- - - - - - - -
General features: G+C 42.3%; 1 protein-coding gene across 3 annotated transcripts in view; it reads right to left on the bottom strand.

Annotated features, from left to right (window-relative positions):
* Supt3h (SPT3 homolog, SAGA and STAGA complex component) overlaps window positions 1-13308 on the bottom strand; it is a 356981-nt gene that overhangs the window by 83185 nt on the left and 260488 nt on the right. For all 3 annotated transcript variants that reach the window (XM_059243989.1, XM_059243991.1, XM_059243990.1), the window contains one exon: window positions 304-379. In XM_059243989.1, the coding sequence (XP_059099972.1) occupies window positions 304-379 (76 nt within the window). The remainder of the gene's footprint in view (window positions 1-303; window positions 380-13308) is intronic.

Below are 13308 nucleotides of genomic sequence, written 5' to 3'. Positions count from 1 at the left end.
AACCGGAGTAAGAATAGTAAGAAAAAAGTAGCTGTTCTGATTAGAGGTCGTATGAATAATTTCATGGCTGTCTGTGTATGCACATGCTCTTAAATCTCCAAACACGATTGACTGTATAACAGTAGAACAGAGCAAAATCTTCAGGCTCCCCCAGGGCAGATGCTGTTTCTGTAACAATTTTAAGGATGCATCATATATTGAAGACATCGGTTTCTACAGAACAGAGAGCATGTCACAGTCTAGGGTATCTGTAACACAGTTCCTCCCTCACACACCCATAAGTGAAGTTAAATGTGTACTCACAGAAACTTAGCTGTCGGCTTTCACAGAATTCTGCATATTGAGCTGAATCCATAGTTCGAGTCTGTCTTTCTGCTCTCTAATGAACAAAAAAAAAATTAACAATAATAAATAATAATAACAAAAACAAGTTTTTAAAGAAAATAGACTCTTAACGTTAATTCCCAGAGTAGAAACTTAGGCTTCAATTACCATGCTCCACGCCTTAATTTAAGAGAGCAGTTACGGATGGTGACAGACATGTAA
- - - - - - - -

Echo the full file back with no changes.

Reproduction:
General features: G+C 42.3%; 1 protein-coding gene across 3 annotated transcripts in view; it reads right to left on the bottom strand.

Annotated features, from left to right (window-relative positions):
* Supt3h (SPT3 homolog, SAGA and STAGA complex component) overlaps window positions 1-13308 on the bottom strand; it is a 356981-nt gene that overhangs the window by 83185 nt on the left and 260488 nt on the right. For all 3 annotated transcript variants that reach the window (XM_059243989.1, XM_059243991.1, XM_059243990.1), the window contains one exon: window positions 304-379. In XM_059243989.1, the coding sequence (XP_059099972.1) occupies window positions 304-379 (76 nt within the window). The remainder of the gene's footprint in view (window positions 1-303; window positions 380-13308) is intronic.

Below are 13308 nucleotides of genomic sequence, written 5' to 3'. Positions count from 1 at the left end.
AACCGGAGTAAGAATAGTAAGAAAAAAGTAGCTGTTCTGATTAGAGGTCGTATGAATAATTTCATGGCTGTCTGTGTATGCACATGCTCTTAAATCTCCAAACACGATTGACTGTATAACAGTAGAACAGAGCAAAATCTTCAGGCTCCCCCAGGGCAGATGCTGTTTCTGTAACAATTTTAAGGATGCATCATATATTGAAGACATCGGTTTCTACAGAACAGAGAGCATGTCACAGTCTAGGGTATCTGTAACACAGTTCCTCCCTCACACACCCATAAGTGAAGTTAAATGTGTACTCACAGAAACTTAGCTGTCGGCTTTCACAGAATTCTGCATATTGAGCTGAATCCATAGTTCGAGTCTGTCTTTCTGCTCTCTAATGAACAAAAAAAAAATTAACAATAATAAATAATAATAACAAAAACAAGTTTTTAAAGAAAATAGACTCTTAACGTTAATTCCCAGAGTAGAAACTTAGGCTTCAATTACCATGCTCCACGCCTTAATTTAAGAGAGCAGTTACGGATGGTGACAGACATGTAA